Soups Stews and Convenience Foods

  • As a main dish, choose stews and hearty soups; because they're made with nutrient-rich foods, they usually provide plenty of nutrients. Use the Nutrition Facts and the ingredient list to find out. Clear soups and stews are usually lower in calories and fat than creamy varieties or stew with gravy. For creamy soups: low-fat and fat-free versions of cream of celery soup and cream of mushroom soup, among others.
  • If you're heating a quick meal at the office, look for ready-to-eat soup or dehydrated soup. Unlike condensed soup, ready-to-eat soup doesn't need added liquid—open the can, heat, then serve. For dehydrated soup, just add hot water.
  • For quick meals, buy canned and shelf-stable microwaveable entrées: perhaps pasta with meat or cheese, or chili con carne. If you eat them regularly, look for varieties with less fat and, depending on your needs, less sodium.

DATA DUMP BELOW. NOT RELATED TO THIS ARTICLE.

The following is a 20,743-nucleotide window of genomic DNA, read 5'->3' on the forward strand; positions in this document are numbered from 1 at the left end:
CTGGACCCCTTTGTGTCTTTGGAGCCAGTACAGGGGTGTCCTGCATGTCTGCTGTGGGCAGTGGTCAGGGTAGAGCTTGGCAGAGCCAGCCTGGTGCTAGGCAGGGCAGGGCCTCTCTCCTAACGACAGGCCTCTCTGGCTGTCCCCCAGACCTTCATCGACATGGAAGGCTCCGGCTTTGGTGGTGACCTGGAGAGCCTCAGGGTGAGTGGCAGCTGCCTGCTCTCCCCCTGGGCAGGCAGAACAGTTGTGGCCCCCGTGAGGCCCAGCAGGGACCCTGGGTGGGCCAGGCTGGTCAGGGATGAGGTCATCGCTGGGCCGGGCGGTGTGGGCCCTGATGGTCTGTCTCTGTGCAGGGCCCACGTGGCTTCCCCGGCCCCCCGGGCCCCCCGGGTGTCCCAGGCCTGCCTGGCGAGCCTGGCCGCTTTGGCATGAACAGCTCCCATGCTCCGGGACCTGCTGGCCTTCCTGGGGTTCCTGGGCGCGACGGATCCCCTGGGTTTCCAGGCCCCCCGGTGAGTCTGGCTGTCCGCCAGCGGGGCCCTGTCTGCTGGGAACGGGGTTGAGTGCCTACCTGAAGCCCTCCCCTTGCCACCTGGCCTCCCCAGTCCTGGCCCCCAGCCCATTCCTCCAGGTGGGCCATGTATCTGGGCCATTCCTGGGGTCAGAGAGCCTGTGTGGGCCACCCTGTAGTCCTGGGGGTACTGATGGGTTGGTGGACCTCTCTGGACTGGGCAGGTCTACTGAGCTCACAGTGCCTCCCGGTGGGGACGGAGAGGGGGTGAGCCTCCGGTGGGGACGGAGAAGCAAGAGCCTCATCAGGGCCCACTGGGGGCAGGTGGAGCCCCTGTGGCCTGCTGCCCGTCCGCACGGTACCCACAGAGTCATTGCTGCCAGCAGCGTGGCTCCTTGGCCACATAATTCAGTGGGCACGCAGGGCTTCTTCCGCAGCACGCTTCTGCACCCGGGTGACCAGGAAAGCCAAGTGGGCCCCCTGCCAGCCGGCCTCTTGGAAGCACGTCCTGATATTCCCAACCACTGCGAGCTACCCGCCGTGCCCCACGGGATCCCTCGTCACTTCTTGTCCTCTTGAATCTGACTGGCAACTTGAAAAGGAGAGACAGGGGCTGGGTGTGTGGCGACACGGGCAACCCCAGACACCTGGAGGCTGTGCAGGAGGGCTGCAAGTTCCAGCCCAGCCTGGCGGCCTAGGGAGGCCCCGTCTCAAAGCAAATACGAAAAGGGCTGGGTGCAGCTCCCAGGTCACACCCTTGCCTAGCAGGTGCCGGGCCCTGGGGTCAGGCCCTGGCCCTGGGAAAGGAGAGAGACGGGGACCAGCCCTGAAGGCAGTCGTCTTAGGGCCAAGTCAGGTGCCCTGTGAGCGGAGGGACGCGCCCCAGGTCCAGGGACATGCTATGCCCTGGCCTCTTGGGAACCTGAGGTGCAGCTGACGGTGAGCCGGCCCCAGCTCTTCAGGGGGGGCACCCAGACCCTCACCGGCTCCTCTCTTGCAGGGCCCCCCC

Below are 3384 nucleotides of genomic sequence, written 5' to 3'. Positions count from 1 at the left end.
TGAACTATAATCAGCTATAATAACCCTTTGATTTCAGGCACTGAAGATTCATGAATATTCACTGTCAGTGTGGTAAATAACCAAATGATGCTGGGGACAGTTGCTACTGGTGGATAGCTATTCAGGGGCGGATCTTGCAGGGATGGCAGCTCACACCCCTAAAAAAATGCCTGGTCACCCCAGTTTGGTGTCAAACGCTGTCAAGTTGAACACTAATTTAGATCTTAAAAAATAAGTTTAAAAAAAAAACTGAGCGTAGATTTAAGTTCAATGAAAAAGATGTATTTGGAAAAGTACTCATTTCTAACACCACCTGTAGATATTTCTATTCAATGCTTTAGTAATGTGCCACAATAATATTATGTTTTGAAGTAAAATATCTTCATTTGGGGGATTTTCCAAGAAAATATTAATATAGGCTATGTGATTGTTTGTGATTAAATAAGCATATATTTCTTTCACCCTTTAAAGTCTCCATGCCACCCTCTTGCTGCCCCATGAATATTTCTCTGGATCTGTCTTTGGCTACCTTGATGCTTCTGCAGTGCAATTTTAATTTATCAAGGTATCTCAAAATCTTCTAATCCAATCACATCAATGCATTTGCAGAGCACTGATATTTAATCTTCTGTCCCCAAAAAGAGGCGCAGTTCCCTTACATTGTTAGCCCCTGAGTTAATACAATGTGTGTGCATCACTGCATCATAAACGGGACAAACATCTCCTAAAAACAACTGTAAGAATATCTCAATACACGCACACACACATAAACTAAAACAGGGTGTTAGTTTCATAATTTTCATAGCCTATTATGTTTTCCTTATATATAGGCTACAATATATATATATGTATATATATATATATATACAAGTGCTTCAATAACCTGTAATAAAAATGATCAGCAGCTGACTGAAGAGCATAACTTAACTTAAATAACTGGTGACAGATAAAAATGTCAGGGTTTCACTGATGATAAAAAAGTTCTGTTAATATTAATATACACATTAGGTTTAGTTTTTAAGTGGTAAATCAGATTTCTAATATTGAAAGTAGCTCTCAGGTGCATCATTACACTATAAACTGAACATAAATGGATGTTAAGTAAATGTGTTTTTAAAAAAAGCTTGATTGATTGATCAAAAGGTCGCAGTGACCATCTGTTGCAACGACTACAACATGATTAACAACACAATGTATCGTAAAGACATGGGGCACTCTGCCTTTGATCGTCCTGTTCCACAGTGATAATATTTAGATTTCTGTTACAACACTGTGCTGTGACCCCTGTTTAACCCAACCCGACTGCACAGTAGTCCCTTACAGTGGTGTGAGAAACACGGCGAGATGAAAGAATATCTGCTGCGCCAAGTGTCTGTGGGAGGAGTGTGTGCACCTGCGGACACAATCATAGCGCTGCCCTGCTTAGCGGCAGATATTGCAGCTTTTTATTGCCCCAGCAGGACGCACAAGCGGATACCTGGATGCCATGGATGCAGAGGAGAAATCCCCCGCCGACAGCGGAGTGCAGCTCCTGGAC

• If you're watching how much sodium you eat, read the Nutrition Facts for sodium content. Many canned and instant soups, as well as canned stews, are high in sodium. Check grocery shelves, though; you'll see many prepared with less sodium or no salt added.

For instant noodles (Oriental noodles) and entrée mixes (macaroni and cheese), use half of the seasoning packet to cut back on sodium. Depending on your overall food choices, you might toss in some chopped vegetables for more vitamins and fiber, too. To reduce fat, use less butter or margarine than the directions call for.

• To cut back on fat, look for defatted broth. Or put a canned soup or stew in the refrigerator prior to use. The fat will congeal so you can skim it off.

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